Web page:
This Emerging Issues Analysis
examines how federal law affects medical malpractice issues and hospital and
health care provider bankruptcies. Specifically, the article discusses (i) how 28
U.S.C. § 157(b)(2)(B) [an annotated version of this statute is available to lexis.com
subscribers], which states that a bankruptcy court may not hear, liquidate
or estimate contingent or unliquidated personal injury tort or wrongful death
claims for the purposes of distribution, affects the bankruptcy process; (ii)
the Courts' interpretation of "personal injury claims;" (iii) Tort
Claims and Mass Tort Implications and Protocols; (iv) mediation procedures; and
(v) self insurance.
How 28 U.S.C. § 157(b)(2)(B) affects the Bankruptcy Process
The bankruptcy court's ability to estimate claims in the context of a hospital
bankruptcy is made more complicated by virtue of other federal law which
affects the bankruptcy process. Specifically, under 28 U.S.C. § 157, a
bankruptcy court may not hear, liquidate or estimate contingent or unliquidated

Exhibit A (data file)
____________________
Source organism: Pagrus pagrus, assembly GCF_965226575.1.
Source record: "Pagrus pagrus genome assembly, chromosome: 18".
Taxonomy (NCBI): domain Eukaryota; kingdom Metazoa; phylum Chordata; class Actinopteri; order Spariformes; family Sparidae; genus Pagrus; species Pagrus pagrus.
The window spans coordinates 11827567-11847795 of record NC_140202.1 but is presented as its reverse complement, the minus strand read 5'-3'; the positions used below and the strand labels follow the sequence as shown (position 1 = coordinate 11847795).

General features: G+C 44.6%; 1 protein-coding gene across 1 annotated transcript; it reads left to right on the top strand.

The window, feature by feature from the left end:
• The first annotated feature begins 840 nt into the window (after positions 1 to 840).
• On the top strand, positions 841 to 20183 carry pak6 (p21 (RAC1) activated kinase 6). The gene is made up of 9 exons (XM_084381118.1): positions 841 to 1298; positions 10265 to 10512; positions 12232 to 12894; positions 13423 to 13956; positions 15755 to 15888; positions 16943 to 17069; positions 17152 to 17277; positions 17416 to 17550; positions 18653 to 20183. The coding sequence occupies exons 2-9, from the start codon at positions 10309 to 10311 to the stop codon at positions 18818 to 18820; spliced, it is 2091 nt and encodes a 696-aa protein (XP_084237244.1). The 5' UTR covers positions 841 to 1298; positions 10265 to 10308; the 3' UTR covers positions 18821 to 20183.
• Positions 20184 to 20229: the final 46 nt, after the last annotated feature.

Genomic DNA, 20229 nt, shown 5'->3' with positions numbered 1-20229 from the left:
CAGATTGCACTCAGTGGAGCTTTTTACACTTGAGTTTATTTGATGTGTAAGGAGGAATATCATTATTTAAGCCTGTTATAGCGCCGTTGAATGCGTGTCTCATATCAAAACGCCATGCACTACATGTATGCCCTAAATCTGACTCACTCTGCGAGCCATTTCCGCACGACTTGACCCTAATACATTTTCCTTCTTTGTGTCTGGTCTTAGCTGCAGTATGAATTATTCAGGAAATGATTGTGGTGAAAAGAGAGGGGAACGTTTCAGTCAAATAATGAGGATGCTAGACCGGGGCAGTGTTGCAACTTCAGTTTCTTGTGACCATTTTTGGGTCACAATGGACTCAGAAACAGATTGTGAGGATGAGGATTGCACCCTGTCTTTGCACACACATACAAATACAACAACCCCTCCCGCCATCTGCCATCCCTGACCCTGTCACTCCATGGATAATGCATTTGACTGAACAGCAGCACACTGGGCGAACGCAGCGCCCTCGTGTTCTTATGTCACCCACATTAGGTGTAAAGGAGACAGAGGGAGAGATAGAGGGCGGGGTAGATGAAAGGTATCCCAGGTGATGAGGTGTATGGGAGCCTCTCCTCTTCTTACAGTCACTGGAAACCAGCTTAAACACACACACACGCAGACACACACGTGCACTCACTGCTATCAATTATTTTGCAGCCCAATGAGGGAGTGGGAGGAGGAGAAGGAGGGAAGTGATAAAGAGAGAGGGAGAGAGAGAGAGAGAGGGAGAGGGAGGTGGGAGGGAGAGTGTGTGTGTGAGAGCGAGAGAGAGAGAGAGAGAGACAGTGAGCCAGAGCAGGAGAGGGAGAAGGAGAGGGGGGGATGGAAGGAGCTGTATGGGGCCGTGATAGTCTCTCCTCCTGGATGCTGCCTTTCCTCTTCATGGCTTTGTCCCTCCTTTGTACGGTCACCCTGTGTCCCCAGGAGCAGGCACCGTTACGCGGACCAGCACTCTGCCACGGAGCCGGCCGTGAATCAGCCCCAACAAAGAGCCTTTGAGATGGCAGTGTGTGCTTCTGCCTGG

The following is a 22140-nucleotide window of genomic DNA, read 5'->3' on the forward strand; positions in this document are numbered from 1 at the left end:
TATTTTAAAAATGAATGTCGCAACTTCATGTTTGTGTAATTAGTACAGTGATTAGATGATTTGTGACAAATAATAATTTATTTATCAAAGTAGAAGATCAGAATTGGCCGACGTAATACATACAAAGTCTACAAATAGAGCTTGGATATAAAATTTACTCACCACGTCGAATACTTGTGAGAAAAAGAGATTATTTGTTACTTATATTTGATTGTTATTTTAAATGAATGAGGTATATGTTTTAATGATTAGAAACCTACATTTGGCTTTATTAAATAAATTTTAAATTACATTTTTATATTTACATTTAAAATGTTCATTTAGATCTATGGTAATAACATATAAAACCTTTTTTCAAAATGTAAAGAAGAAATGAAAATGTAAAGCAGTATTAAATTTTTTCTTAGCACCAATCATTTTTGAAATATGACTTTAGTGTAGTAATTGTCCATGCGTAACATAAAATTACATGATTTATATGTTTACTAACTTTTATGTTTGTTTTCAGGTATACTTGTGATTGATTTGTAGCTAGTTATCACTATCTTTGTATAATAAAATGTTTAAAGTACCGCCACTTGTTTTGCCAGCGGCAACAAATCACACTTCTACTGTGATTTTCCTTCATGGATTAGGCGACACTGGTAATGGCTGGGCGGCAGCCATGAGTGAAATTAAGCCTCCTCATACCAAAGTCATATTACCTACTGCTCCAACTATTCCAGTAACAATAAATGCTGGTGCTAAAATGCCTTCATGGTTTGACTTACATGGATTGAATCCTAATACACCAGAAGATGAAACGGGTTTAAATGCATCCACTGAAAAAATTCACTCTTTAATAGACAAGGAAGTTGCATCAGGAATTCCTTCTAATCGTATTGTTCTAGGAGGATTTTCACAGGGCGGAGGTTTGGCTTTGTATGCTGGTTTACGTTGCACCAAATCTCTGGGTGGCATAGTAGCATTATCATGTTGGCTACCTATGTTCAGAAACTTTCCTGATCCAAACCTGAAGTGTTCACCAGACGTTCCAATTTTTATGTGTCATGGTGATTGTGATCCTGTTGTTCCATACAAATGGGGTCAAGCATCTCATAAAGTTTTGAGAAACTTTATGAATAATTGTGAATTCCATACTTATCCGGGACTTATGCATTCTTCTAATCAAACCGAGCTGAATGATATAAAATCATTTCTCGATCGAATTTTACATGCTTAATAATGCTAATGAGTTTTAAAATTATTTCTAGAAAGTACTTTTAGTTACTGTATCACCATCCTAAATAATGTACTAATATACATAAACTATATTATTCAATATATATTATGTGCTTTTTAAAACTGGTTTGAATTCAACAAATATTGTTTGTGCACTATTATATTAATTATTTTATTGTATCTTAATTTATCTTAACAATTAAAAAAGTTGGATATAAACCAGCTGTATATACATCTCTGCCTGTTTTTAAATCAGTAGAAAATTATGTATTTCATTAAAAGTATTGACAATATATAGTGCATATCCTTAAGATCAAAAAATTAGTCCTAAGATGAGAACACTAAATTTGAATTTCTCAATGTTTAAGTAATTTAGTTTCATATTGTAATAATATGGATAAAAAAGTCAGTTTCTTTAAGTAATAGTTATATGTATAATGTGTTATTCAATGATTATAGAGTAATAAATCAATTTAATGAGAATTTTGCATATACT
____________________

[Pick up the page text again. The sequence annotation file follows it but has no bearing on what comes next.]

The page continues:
personal injury tort or wrongful death claims for the purposes of distribution.
Section 157(b)(2)(B) provides that core proceedings arising under title 11
include, but are not limited to:
allowance or disallowance of claims against the estate or exemptions from
property of the estate, and estimation of claims or interests for the purposes
of confirming a plan under chapter 11, 12, or 13 of title 11 but not the
liquidation or estimation of contingent or unliquidated personal injury tort or
wrongful death claims against the estate for purposes of distribution in a case
under title 11.
28 U.S.C. 157(b)(5)
Further, section 157(b)(5) provides that "[t]he district court shall order
that personal injury tort and wrongful death claims shall be tried in the district
court in which the bankruptcy case is pending, or in the district court in the
district in which the claim arose, as determined by the district court in which
the bankruptcy case is pending."
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